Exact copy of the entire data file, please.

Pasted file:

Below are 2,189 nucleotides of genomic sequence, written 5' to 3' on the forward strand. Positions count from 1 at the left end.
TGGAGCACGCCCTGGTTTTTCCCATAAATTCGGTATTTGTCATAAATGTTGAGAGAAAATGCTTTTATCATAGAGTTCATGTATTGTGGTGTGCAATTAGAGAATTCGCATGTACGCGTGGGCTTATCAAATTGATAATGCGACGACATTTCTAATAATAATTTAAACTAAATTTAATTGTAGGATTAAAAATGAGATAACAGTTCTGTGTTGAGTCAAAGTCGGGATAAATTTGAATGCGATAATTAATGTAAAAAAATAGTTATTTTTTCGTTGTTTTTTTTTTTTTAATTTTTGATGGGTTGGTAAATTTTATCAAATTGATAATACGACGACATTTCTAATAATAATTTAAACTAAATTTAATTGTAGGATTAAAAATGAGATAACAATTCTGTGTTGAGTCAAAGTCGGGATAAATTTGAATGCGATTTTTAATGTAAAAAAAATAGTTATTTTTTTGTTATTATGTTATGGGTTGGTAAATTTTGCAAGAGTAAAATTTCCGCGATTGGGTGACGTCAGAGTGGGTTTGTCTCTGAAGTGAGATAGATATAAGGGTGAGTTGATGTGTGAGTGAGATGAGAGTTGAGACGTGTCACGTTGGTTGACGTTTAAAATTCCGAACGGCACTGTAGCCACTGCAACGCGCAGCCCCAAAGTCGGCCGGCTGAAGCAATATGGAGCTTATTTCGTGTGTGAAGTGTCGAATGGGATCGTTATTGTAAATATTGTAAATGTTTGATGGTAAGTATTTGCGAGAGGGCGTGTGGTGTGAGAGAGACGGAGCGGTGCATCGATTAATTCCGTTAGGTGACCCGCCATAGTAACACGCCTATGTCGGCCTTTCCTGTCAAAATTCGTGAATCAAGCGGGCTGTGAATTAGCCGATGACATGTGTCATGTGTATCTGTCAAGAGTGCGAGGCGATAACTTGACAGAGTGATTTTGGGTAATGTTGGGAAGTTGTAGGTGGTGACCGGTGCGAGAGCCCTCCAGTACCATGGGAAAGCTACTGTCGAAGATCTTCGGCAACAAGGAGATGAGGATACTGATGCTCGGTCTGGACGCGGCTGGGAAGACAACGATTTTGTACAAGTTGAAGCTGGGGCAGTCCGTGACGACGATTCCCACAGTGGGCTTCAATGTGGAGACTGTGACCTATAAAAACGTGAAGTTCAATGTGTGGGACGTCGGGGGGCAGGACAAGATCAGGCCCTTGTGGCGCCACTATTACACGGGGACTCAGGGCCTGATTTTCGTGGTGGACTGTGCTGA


Below are 2,189 nucleotides of genomic sequence, written 5' to 3' on the forward strand. Positions count from 1 at the left end.
TGGAGCACGCCCTGGTTTTTCCCATAAATTCGGTATTTGTCATAAATGTTGAGAGAAAATGCTTTTATCATAGAGTTCATGTATTGTGGTGTGCAATTAGAGAATTCGCATGTACGCGTGGGCTTATCAAATTGATAATGCGACGACATTTCTAATAATAATTTAAACTAAATTTAATTGTAGGATTAAAAATGAGATAACAGTTCTGTGTTGAGTCAAAGTCGGGATAAATTTGAATGCGATAATTAATGTAAAAAAATAGTTATTTTTTCGTTGTTTTTTTTTTTTTAATTTTTGATGGGTTGGTAAATTTTATCAAATTGATAATACGACGACATTTCTAATAATAATTTAAACTAAATTTAATTGTAGGATTAAAAATGAGATAACAATTCTGTGTTGAGTCAAAGTCGGGATAAATTTGAATGCGATTTTTAATGTAAAAAAAATAGTTATTTTTTTGTTATTATGTTATGGGTTGGTAAATTTTGCAAGAGTAAAATTTCCGCGATTGGGTGACGTCAGAGTGGGTTTGTCTCTGAAGTGAGATAGATATAAGGGTGAGTTGATGTGTGAGTGAGATGAGAGTTGAGACGTGTCACGTTGGTTGACGTTTAAAATTCCGAACGGCACTGTAGCCACTGCAACGCGCAGCCCCAAAGTCGGCCGGCTGAAGCAATATGGAGCTTATTTCGTGTGTGAAGTGTCGAATGGGATCGTTATTGTAAATATTGTAAATGTTTGATGGTAAGTATTTGCGAGAGGGCGTGTGGTGTGAGAGAGACGGAGCGGTGCATCGATTAATTCCGTTAGGTGACCCGCCATAGTAACACGCCTATGTCGGCCTTTCCTGTCAAAATTCGTGAATCAAGCGGGCTGTGAATTAGCCGATGACATGTGTCATGTGTATCTGTCAAGAGTGCGAGGCGATAACTTGACAGAGTGATTTTGGGTAATGTTGGGAAGTTGTAGGTGGTGACCGGTGCGAGAGCCCTCCAGTACCATGGGAAAGCTACTGTCGAAGATCTTCGGCAACAAGGAGATGAGGATACTGATGCTCGGTCTGGACGCGGCTGGGAAGACAACGATTTTGTACAAGTTGAAGCTGGGGCAGTCCGTGACGACGATTCCCACAGTGGGCTTCAATGTGGAGACTGTGACCTATAAAAACGTGAAGTTCAATGTGTGGGACGTCGGGGGGCAGGACAAGATCAGGCCCTTGTGGCGCCACTATTACACGGGGACTCAGGGCCTGATTTTCGTGGTGGACTGTGCTGA